How many units are in rosé?
The UK Chief Medical Officers’ low risk drinking guidelines recommend that both men and women are safest not to regularly drink more than 14 units a week.
A single standard medium sized 175ml glass of 12% Alcohol by Volume (ABV) rosé wine contains 2.1 units of alcohol. So, drinking just under seven 175ml glasses of 12% rosé, in a week, will take you over these guidelines.
If you regularly drink more than 14 units a week, you could be increasing your chances of developing a range of long-term health conditions including heart disease and cancer.
Am I drinking too much?
How many calories are in rosé?
A standard medium glass of wine, served in most pubs, is 175ml. This amount of rosé wine contains around 147 calories – the equivalent of half a burger. So, drinking a couple of glasses of wine is like having an extra meal. But these are ‘empty calories’ – most alcoholic drinks contain just traces of vitamins and minerals and don’t benefit your body in any way.
If you want to burn off one 175ml glass of rosé wine, you'll need to run for around 15 minutes.
Check the strength of rosé
If you want to check the strength of a drink, look for the Alcohol by Volume (ABV) on the bottle, or ask at the bar. The ABV tells you what percentage of the drink is pure alcohol.
Like all wines, the strength of your rosé can vary a lot. For example, a light (or lower alcohol) wine can be as low as 5.5% ABV, while others are as high as 14.5%, which works out to more than a unit’s difference in a single drink.
Top tips for cutting back on the amount of rosé you’re drinking
People sometimes open rosé when the weather is warm and the days are long – making it easy to sit back and lose track of how much you're drinking. Try these top tips to help you drink less units and cut down on calories.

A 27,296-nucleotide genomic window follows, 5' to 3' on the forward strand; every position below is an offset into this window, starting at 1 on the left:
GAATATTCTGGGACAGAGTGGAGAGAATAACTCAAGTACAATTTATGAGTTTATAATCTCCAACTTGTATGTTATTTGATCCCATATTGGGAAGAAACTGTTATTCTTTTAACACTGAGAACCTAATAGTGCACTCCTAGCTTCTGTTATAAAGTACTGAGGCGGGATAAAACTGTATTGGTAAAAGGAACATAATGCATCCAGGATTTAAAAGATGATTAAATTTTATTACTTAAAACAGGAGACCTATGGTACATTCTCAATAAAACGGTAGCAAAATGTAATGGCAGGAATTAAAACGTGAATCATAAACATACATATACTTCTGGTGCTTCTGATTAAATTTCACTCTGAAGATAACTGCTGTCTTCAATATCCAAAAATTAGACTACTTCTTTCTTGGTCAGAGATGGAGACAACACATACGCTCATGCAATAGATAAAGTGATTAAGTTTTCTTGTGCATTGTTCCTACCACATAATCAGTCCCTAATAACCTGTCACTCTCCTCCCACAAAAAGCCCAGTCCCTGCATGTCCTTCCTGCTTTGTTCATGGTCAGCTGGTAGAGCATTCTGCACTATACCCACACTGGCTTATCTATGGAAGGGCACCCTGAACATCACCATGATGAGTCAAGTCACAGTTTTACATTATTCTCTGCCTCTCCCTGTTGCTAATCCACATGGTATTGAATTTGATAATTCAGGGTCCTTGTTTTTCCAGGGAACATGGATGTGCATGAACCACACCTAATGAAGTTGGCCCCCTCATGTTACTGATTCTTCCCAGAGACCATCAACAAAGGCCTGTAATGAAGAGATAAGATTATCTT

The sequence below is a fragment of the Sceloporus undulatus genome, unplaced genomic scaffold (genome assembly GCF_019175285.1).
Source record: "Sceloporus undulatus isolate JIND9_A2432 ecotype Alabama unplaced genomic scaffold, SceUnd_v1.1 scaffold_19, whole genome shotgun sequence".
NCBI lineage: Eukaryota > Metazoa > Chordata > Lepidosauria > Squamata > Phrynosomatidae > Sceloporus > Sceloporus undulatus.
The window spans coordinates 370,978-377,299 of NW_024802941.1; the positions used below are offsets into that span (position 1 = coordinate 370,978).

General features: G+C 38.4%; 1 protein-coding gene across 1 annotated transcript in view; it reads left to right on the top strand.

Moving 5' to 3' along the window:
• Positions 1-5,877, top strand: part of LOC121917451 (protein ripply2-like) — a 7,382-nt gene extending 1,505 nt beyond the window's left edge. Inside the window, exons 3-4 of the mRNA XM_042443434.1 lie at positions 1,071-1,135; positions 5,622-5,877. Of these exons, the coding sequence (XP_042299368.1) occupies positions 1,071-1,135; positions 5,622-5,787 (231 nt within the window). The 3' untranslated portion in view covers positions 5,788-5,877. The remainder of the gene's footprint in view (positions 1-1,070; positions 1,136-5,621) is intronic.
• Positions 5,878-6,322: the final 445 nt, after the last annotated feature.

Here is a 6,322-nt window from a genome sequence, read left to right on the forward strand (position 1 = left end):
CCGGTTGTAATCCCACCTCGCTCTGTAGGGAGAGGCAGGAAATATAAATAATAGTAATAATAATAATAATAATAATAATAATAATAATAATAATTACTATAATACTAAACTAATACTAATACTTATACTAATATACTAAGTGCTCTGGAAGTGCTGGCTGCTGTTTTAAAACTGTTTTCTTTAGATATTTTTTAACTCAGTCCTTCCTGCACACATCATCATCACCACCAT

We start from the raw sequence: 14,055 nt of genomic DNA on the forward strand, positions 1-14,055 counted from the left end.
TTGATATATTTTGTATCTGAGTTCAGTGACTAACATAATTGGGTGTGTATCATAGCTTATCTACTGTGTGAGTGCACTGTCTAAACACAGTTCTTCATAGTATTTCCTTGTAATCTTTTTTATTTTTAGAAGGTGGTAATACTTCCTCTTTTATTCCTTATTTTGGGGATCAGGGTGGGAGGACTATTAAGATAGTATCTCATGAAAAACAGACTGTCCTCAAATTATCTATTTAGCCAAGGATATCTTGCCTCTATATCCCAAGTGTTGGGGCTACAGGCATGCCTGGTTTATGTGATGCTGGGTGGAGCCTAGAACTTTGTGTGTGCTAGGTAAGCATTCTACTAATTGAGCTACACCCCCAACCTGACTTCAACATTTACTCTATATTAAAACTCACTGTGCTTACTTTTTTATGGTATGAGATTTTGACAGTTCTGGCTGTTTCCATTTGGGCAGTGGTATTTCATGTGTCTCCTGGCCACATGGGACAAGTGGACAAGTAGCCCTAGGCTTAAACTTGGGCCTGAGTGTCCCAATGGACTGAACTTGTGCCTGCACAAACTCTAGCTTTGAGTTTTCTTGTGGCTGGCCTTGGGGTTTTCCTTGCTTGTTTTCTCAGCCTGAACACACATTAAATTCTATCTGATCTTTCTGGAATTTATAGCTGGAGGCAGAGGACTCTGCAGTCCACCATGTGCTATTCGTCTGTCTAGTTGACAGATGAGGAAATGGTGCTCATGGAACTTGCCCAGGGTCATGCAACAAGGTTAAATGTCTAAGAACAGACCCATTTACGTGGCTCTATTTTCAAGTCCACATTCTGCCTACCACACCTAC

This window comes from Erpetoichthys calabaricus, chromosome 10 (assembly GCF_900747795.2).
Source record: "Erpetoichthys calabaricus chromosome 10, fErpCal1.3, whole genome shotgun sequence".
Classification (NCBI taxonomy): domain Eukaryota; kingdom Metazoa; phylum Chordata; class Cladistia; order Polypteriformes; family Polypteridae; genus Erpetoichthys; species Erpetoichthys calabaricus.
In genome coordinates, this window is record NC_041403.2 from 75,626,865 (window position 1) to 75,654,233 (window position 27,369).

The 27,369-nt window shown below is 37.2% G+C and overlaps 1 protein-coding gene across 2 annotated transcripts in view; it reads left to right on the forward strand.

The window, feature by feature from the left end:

- Choose lower alcohol options. Swapping a 12% ABV wine to a light rosé that's 5.5% can more than halve the number of units you drink. Or, pour half a glass and top up with ice and fizzy water.
- Look who's pouring. In social occassions, for instance at someone else's home, you may be having your glass regularly topped up by your host, sometimes without you noticing. Let them know you want to keep track of your drinks. Ask for a smaller glass and opt out of automatic refills.
- Alternate with soft drinks. Soft options don't have to be dull. If you've got guests you want to impress, go for fancy cordials, smoothies or knock up some non-alcoholic mocktails.
- Tackle your triggers. If you always have a drink to celebrate a sunny Saturday or commiserate a bad day at work, try doing something else instead. Watching some comedy, music or theatre makes for a great night, or try a yoga class for an alternative way to de-stress.
- Use our free tracking app. The Drinkaware: Track and Calculate Units App is a simple-to-use tool for keeping tabs on how much alcohol you’re drinking each week.